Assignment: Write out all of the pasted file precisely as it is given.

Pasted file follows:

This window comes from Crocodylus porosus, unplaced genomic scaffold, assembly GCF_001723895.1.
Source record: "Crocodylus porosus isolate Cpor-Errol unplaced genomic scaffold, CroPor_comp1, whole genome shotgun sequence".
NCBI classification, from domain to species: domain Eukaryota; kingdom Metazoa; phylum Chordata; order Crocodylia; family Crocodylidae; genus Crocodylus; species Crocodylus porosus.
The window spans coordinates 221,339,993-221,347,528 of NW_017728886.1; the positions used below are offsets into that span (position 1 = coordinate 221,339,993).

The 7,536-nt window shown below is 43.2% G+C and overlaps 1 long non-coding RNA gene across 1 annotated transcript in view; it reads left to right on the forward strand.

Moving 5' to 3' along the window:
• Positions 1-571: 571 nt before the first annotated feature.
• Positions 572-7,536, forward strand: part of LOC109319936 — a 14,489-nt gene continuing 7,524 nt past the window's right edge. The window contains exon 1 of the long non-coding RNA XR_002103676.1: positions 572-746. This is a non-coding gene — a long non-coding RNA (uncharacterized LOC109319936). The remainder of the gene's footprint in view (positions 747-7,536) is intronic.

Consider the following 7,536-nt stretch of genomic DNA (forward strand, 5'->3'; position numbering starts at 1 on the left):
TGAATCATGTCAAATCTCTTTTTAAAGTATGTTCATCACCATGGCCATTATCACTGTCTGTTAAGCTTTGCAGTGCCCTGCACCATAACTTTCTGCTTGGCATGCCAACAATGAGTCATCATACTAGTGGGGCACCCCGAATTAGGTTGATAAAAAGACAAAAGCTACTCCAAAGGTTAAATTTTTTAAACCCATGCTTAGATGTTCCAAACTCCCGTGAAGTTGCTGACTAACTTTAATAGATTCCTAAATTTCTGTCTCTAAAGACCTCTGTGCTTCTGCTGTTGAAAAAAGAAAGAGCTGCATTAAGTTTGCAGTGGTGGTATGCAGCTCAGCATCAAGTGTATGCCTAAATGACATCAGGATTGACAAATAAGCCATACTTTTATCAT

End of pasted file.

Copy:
This window comes from Crocodylus porosus, unplaced genomic scaffold, assembly GCF_001723895.1.
Source record: "Crocodylus porosus isolate Cpor-Errol unplaced genomic scaffold, CroPor_comp1, whole genome shotgun sequence".
NCBI classification, from domain to species: domain Eukaryota; kingdom Metazoa; phylum Chordata; order Crocodylia; family Crocodylidae; genus Crocodylus; species Crocodylus porosus.
The window spans coordinates 221,339,993-221,347,528 of NW_017728886.1; the positions used below are offsets into that span (position 1 = coordinate 221,339,993).

The 7,536-nt window shown below is 43.2% G+C and overlaps 1 long non-coding RNA gene across 1 annotated transcript in view; it reads left to right on the forward strand.

Moving 5' to 3' along the window:
• Positions 1-571: 571 nt before the first annotated feature.
• Positions 572-7,536, forward strand: part of LOC109319936 — a 14,489-nt gene continuing 7,524 nt past the window's right edge. The window contains exon 1 of the long non-coding RNA XR_002103676.1: positions 572-746. This is a non-coding gene — a long non-coding RNA (uncharacterized LOC109319936). The remainder of the gene's footprint in view (positions 747-7,536) is intronic.

Consider the following 7,536-nt stretch of genomic DNA (forward strand, 5'->3'; position numbering starts at 1 on the left):
TGAATCATGTCAAATCTCTTTTTAAAGTATGTTCATCACCATGGCCATTATCACTGTCTGTTAAGCTTTGCAGTGCCCTGCACCATAACTTTCTGCTTGGCATGCCAACAATGAGTCATCATACTAGTGGGGCACCCCGAATTAGGTTGATAAAAAGACAAAAGCTACTCCAAAGGTTAAATTTTTTAAACCCATGCTTAGATGTTCCAAACTCCCGTGAAGTTGCTGACTAACTTTAATAGATTCCTAAATTTCTGTCTCTAAAGACCTCTGTGCTTCTGCTGTTGAAAAAAGAAAGAGCTGCATTAAGTTTGCAGTGGTGGTATGCAGCTCAGCATCAAGTGTATGCCTAAATGACATCAGGATTGACAAATAAGCCATACTTTTATCAT